Abbildungen der Seite
PDF
EPUB

For Ceres, who the veil undrew,
That screen'd her mysteries from his view,
Propitious this kind truth reveald,
That woman close besieg'd will yield.

Old Hesiod too his native shade Made vocal to th' Ascrean maid, The bard his heav'n-directed lore Forsook, and hymn'd the gods no more : Soft love-sick ditties now he sung, Love touch'd his harp, love tun'd his tongue, Silent his Heliconian lyre, And love's put out religion's fire.

Homer, of all past bards the prime, And wonder of all future time, Whom Jove with wit sublimely blest, And touch'd with purest fire his breast, From gods and heroes turu'd away To warble the domestic lay, And wand'ring to the desart isle, On whose parch'd sands no seasons smile, In distant Ithaca was seen Chaunting the suit-repelling Queen.

Mimnermus tun'd his am'rous lay,
When time had turn’d his temples grey;
Love revell'd in his aged veins,
Soft was his lyre, and sweet his strains ;
Frequenter of the wanton feast,
Nanno his theme, and youth his guest.

Antimachus with tender art
Pour'd forth the sorrows of his lieart;
In her Dardanian grave he laid
Chryseis his beloved maid ;
And thence returning sad beside
Pactolas' melancholy tide,
To Colophon the minstrel came,
Still sighing forth the mournful name,
Till lenient time his grief appeas'd,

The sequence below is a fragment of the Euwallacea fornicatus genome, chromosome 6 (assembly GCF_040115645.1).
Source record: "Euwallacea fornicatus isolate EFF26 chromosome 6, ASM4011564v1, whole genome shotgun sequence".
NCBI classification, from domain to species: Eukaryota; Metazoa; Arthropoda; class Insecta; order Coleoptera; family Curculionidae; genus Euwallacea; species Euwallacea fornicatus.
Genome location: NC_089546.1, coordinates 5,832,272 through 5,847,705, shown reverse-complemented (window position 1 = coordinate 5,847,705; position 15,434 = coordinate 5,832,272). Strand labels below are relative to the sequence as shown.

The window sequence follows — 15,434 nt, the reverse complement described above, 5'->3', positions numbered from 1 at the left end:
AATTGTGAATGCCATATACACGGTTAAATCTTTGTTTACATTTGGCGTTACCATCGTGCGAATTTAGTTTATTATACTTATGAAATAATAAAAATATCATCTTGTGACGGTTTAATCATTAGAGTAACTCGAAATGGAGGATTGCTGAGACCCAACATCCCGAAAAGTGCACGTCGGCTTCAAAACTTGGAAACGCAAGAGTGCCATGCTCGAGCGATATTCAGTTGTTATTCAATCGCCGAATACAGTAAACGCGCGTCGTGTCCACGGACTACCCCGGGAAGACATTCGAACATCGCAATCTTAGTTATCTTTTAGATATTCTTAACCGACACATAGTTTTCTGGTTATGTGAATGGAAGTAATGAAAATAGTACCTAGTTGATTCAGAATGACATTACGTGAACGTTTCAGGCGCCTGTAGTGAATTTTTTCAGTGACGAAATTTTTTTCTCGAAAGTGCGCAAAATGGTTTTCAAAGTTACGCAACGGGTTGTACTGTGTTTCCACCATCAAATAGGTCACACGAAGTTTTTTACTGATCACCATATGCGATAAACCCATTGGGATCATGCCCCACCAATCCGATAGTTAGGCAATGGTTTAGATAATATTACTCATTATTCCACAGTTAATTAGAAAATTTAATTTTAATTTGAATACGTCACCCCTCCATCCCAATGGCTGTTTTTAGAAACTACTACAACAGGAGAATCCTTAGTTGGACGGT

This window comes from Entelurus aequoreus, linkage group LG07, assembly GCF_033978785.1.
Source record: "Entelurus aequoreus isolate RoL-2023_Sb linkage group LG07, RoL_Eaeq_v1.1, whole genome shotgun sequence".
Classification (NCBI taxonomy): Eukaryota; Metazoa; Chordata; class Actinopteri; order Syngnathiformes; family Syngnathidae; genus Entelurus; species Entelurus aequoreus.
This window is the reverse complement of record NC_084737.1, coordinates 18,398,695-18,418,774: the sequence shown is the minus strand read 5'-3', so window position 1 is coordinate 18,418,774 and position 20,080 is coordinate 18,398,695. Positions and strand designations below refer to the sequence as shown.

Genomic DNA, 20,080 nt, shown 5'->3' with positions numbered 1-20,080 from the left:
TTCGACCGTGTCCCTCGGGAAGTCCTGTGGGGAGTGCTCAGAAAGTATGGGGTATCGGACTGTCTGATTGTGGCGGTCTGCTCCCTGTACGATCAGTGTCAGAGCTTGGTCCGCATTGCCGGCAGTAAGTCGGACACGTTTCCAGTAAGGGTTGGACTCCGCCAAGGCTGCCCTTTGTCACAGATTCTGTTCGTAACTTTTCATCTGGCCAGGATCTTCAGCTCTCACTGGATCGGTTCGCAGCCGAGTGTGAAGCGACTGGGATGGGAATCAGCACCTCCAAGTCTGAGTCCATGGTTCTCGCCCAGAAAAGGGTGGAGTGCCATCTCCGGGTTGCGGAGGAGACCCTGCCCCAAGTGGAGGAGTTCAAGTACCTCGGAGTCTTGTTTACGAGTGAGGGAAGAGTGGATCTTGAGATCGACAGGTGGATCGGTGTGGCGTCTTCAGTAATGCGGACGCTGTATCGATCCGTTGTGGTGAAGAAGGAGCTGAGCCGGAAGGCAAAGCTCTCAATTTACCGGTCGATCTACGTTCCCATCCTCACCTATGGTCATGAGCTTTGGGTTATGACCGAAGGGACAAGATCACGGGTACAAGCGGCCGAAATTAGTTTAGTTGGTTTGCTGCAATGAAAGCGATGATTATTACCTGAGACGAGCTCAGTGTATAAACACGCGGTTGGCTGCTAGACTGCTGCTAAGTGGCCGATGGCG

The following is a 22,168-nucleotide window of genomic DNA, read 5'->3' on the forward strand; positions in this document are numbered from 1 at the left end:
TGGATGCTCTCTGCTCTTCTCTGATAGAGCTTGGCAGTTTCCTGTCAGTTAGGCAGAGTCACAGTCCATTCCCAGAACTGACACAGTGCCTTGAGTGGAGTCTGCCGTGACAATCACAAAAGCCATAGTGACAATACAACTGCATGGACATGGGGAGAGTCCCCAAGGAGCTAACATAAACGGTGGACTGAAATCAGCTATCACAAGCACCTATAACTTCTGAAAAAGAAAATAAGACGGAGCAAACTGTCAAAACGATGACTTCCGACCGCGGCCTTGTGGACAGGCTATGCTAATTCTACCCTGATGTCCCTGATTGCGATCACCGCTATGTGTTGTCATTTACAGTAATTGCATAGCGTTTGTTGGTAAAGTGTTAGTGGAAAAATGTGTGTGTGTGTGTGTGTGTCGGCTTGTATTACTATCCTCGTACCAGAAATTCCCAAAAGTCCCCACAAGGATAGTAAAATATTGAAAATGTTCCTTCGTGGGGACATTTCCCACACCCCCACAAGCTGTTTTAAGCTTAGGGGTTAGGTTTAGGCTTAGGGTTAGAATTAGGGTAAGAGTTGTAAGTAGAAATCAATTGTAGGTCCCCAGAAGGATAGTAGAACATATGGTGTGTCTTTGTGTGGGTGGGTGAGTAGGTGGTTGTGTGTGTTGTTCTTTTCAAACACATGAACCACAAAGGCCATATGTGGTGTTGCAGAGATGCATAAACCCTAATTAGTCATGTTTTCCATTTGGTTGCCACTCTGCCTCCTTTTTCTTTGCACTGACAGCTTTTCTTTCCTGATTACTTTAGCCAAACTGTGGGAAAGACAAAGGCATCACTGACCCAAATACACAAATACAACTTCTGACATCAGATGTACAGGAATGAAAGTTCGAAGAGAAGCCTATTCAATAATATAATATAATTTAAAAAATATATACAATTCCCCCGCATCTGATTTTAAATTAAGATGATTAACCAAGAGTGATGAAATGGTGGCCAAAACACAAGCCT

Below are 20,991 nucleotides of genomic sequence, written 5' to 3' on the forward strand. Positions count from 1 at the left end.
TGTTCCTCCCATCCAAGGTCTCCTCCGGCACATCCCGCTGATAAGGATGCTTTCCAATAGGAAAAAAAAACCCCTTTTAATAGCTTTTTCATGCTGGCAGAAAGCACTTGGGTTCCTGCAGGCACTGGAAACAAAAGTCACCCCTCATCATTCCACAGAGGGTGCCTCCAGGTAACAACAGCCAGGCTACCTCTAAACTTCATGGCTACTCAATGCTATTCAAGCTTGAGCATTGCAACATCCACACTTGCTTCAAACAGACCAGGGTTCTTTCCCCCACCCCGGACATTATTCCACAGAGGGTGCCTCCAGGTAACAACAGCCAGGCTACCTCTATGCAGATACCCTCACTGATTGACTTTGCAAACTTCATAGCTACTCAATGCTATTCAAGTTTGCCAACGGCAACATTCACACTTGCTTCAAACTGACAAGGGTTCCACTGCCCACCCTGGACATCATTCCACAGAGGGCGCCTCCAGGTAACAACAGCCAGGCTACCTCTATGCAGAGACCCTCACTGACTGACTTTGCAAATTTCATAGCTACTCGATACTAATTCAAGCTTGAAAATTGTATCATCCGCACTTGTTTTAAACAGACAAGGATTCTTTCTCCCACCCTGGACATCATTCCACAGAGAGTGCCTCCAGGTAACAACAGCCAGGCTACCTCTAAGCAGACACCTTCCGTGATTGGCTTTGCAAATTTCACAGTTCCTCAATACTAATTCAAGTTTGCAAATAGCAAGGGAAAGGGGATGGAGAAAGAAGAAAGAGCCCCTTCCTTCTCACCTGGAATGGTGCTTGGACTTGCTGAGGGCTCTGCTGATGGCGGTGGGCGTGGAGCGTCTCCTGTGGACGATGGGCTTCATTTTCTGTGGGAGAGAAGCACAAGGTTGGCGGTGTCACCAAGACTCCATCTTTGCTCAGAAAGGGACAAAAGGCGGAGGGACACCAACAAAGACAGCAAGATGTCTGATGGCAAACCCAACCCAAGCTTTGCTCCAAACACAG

And tears by long indulgence ceas d.

Alcæus strung his sounding lyre,
And smote it with a hand of fire,

To Sappho, fondest of the fair,
Chaunting the loud and lofty air.

Whilst old Anacreon, wet with wine, And crown'd with wreaths of Lesbian vine, To his unnatural minion sung Ditties that put to blush the young.

Ev'n Sophocles, whose honey'd lore Rivals the bee's delicious store, Chorus'd the praise of wine and love, Choicest of all the gifts of Jove.

Euripides, whose tragic breast
No yielding fair one ever prest,
At length in his obdurate heart
Felt love's revengeful rankling dart,
Thro’ Macedon with furious joy
Panting he chas'd the pathic boy;
Till vengeance met him in the way,
And blood-hounds made the bard their prey.

Philoxenus, by wood-nymphs bred
On fam'd Cithæron's sacred head,
And train'd to music, wine and song,
'Midst orgies of the frantic throng,
When beauteous Galatea died,
His flute and thyrsus cast aside;
And wand'ring to thy pensive coast,
Sad Melos, where his love was lost,
Each night 'thro’ the responsive air
Thy echoes witness'd his despair :
Still, still bis plaintive harp was heard,
Soft as the nightly-singing bird.

Philotas too Battis' praise
Sung his long-winded roundelays ;
His statue in the Coan grove
Now breathes in brass perpetual love.

The mortified abstemious sage,
Deep read in learning's crabbed page,
Pythagoras, whose boundless soul
Scald the wide globe ti'om pole to pole,

Earth, planets, seas and heav'n above,
Yet found no spot secure from love;
With love declines unequal war,
And trembling drags his conqueror's car,
Theano clasp'd him in her arms,
And wisdom stoop'd tu beauty's charms.

Ev'n Socrates, whose moral mind
With truth enlighten'd all mankind,
When at Aspasia's side he sate,
Still found no end to love's debate,
For strong indeed must be that heart
Where love finds no unguarded part.

Sage Aristippus by right rule
Of logic purg'd the Sophist's school,
Check'd folly in its headlong course,
And swept it down by reason's force;
'Till Venus aim'd the heart-felt blow
And laid the mighty victor low.